So, what are the steps of the IBL process, you ask? Well, it starts with a question. This could be an open-ended question, a problem to solve, or a real-world scenario to investigate. The next step is research. Students gather information from a variety of sources, analyse it, and make connections.

After research comes analysis and interpretation. This is where the students take all of that information they’ve gathered and use their critical thinking skills to make sense of it all. Then comes application. Students use what they’ve learned to apply their new understanding to real-world situations. Finally, there is reflection. Students reflect on their learning journey, the discoveries they’ve made, and the skills they’ve developed.

Overall, the Inquiry-Based Learning process is a cyclical one that encourages deep learning, creativity, and critical thinking. It takes a bit of adjustment for both teachers and students, but once everyone gets the hang of it, the sky’s the limit in terms of what can be accomplished. So get curious, get exploring, and watch as IBL works its magic!

Examples of Inquiry-Based Learning in Action

Okay, let’s dive into the exciting world of Inquiry-Based Learning! We’ve talked about the principles and benefits of this method of teaching, but what does it look like in action?

Here is an example:

Inquiry-Based Learning Design

🚀 Preview this lesson with LAMS

Understanding Cellular Respiration through Inquiry-Based Learning

Subject: Biology


Students will be able to develop an understanding of cellular respiration and its significance in living organisms through an inquiry-based learning activity.


  • Access to scientific articles, videos, and diagrams related to cellular respiration (see initial video in the Shared Resources activity.)


I. Introduction (10 minutes)

  • The instructor will introduce the topic of cellular respiration and its significance in living organisms.
  • The instructor will pose the guiding question for the inquiry-based learning activity: “How does cellular respiration occur in living organisms?”

II. Inquiry Process (30 minutes)

  • Students will work in small groups to explore the topic of cellular respiration using the provided resources.
  • Students will take notes on their findings and develop their understanding of cellular respiration.

III. Research and Analysis (30 minutes)

  • Students will conduct further research and analysis on cellular respiration to answer the guiding question.
  • Students will compare and contrast the different types of cellular respiration (aerobic and anaerobic) and their significance in different organisms.

IV. Group Discussion (30 minutes)

  • The class will reconvene for a group discussion where students can share their findings and insights.
  • The instructor will provide discussion prompts to facilitate the conversation.

V. Reflection — (20 minutes)

  • Students individually will reflect on the inquiry process and what they have learned about cellular respiration.
  • Students will write a brief reflection or participate in a class discussion to share their thoughts.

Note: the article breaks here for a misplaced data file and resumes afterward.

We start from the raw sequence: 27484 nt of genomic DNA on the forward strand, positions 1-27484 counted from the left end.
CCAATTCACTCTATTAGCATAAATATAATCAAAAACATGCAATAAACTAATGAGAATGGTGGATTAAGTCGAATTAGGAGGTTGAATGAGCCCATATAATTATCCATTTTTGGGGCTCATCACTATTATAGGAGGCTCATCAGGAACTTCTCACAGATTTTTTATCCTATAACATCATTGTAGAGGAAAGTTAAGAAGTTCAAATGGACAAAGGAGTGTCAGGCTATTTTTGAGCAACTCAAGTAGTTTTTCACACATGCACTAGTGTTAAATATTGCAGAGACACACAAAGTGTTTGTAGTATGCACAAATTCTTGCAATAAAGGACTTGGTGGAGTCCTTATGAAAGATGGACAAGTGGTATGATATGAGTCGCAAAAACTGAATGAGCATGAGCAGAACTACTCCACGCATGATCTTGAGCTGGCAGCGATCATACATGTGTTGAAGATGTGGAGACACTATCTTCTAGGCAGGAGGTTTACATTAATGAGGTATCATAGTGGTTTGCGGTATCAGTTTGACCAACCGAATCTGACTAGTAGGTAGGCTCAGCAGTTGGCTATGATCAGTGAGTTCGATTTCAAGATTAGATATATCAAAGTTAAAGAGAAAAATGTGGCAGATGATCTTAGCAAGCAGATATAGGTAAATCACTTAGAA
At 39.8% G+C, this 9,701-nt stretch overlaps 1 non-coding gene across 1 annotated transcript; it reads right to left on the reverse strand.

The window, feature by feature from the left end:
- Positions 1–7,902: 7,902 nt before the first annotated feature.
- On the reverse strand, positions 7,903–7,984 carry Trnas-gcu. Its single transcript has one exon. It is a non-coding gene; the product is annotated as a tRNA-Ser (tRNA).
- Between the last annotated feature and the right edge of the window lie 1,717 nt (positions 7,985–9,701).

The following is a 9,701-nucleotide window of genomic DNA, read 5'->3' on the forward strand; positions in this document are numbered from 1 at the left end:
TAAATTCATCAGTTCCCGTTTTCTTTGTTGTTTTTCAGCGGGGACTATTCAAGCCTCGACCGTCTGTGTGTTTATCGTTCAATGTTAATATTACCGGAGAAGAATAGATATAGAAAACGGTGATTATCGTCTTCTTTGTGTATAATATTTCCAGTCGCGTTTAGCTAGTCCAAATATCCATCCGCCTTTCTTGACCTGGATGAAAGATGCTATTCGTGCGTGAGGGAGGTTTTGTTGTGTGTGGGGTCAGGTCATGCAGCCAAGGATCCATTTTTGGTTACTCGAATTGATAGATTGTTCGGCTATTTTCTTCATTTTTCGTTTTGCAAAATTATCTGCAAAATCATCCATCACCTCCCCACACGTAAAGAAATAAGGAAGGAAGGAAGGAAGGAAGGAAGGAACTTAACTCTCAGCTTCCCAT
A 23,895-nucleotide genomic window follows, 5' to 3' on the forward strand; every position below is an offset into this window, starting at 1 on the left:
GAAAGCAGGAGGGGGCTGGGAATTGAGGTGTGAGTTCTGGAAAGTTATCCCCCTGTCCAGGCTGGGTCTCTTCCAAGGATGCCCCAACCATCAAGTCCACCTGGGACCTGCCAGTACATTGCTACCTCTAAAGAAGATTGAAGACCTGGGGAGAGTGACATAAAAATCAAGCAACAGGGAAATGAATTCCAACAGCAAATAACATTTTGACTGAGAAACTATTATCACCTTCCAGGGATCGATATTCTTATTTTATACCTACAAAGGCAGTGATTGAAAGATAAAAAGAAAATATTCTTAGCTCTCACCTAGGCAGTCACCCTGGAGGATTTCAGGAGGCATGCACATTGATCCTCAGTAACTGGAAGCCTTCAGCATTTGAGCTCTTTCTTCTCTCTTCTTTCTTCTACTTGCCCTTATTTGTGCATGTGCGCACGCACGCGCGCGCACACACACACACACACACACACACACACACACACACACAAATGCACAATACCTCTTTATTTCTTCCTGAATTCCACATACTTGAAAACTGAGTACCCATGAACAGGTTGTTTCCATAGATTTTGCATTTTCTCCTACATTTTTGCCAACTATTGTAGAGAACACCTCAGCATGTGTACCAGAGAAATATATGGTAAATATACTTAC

For a step by step run of the learning design or to download it and adapt it to your own teaching, take a look at this card:

As you can see, the IBL process promotes critical thinking and analytical skills while also honing their communication abilities as students have to break out into discussion groups to analyse the resources they have researched.

This helps them build empathy and better understand the nuances of language.

By placing curiosity and exploration at the centre of the learning experience, teachers can help students develop not just a deep understanding of the material, but also a love of learning itself. So if you’re a teacher or a student, why not embrace Inquiry-Based Learning? Who knows where your curiosity might take you!

Challenges and Criticisms of Inquiry-Based Learning

While Inquiry-Based Learning (IBL) has many benefits, it’s not without its challenges and criticisms. One major criticism of IBL is the lack of structure it provides. Some argue that with no clear guidelines, it’s difficult for students to know where to begin or how to proceed. Additionally, assessment difficulties arise as it can be hard to quantify learning in this format.

Another issue is that IBL may not fit into traditional schedules due to time constraints. And of course, some teachers may experience resistance to change, preferring the more traditional teaching methods they’re familiar with.


Well, that’s all folks! Now, you’re all set to acquaint yourself with the basics of inquiry-based learning. As you journey through this blog, you’ve gained a better understanding of its definition, importance, advantages, the basic principles and types, the inquiry-based learning process, as well as its practical applications in different fields such as education. But it is not all sunshine and rainbows when it comes to adopting this approach. Among the challenges are lack of structure, assessment difficulties, and resistance to change. Through it all, we hope you’re now able to appreciate the significance of inquiry-based learning and how it constantly strives to empower students through curiosity and exploration.



Chelsea Bullock

I’m a Communication Manager and Outreach Officer at LAMS (Learning Designer App).